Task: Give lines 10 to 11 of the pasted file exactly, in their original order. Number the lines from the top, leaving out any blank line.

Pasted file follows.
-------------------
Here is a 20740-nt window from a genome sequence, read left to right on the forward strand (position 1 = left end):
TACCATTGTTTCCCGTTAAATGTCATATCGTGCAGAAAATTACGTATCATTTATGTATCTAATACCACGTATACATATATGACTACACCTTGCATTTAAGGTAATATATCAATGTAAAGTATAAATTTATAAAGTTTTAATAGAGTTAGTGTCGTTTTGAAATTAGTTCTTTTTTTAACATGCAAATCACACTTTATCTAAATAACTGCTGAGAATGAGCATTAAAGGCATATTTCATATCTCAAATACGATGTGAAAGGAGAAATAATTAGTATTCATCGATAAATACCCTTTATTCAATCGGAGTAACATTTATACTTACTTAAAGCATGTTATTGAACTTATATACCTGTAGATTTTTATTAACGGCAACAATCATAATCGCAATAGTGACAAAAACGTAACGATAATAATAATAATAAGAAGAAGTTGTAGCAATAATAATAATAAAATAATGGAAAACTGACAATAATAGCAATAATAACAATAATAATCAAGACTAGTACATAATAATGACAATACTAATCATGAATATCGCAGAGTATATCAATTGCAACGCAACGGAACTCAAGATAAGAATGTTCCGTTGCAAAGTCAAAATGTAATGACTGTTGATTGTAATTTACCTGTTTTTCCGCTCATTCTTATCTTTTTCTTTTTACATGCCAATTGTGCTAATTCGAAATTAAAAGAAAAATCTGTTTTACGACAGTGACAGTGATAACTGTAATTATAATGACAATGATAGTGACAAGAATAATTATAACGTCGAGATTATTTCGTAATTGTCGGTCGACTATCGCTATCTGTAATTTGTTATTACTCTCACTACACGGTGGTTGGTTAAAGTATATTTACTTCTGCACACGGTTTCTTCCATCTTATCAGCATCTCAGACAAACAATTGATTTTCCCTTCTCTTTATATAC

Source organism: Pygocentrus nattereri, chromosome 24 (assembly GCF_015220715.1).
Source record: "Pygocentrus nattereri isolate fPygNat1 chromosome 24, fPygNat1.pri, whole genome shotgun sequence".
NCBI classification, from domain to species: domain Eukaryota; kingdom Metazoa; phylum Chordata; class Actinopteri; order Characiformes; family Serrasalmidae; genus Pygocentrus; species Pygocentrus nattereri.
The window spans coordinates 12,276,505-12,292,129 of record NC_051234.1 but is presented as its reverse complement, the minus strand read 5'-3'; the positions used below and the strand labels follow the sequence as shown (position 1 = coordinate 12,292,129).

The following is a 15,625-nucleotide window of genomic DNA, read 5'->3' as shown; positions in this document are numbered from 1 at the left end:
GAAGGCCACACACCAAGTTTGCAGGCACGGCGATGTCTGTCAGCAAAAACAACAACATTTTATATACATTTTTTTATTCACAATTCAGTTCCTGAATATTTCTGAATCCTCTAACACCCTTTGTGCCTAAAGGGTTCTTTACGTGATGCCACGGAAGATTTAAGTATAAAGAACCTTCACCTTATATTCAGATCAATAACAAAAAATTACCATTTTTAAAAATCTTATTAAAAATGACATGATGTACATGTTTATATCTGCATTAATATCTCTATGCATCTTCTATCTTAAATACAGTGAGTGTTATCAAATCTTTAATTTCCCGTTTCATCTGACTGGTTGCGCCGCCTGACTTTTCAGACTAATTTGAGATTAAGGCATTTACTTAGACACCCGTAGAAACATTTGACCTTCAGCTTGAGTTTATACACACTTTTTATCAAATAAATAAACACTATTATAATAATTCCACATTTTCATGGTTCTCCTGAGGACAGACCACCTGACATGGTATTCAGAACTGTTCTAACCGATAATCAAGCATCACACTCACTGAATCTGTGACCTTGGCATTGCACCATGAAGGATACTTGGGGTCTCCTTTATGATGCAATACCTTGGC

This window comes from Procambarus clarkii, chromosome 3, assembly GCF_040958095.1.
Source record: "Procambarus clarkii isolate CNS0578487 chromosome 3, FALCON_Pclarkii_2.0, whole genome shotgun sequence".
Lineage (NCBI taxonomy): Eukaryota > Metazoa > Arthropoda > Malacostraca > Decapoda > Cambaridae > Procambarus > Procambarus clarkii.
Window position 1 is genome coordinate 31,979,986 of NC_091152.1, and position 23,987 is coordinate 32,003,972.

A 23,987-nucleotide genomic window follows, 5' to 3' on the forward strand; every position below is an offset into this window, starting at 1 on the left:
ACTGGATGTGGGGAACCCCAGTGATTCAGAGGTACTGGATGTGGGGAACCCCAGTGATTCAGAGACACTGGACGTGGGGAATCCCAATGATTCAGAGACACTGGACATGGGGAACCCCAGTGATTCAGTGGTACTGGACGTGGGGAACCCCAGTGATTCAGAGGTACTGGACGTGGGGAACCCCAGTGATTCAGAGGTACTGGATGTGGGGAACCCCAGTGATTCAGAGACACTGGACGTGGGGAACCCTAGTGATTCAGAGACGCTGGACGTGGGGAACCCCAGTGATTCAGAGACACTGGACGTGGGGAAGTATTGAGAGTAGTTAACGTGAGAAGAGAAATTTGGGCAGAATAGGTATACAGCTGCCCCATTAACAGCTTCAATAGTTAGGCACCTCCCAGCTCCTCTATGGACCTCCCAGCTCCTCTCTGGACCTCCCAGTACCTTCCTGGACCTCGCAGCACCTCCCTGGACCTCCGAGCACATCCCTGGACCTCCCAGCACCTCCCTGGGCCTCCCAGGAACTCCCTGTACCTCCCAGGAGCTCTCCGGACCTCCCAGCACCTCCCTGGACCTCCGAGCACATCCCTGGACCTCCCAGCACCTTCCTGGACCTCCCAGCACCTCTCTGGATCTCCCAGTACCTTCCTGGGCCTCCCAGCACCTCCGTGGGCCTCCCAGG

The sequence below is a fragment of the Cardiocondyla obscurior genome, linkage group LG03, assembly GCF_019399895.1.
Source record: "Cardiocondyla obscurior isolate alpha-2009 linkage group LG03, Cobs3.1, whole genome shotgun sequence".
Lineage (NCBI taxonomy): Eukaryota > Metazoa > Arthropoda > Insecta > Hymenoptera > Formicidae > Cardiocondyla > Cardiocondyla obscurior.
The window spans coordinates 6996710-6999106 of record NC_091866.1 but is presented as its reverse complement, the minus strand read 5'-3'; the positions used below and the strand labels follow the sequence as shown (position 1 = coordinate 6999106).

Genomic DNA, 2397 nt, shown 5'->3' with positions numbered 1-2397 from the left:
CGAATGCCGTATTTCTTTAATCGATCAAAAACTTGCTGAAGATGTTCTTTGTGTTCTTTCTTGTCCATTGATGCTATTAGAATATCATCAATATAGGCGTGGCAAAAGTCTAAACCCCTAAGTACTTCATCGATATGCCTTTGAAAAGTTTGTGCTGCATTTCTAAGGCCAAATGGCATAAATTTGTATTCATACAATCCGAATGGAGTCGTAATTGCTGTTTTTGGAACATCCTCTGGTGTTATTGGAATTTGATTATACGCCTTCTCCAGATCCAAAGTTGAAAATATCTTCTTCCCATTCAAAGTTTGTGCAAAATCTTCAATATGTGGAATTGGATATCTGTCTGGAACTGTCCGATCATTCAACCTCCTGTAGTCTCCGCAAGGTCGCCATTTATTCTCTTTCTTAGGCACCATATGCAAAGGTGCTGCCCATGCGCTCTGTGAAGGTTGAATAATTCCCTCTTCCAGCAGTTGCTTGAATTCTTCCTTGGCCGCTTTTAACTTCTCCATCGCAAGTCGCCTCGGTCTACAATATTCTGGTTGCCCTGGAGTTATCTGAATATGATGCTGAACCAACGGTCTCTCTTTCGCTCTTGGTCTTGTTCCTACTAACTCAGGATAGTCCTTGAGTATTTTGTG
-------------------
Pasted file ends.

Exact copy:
Source record: "Procambarus clarkii isolate CNS0578487 chromosome 3, FALCON_Pclarkii_2.0, whole genome shotgun sequence".
Lineage (NCBI taxonomy): Eukaryota > Metazoa > Arthropoda > Malacostraca > Decapoda > Cambaridae > Procambarus > Procambarus clarkii.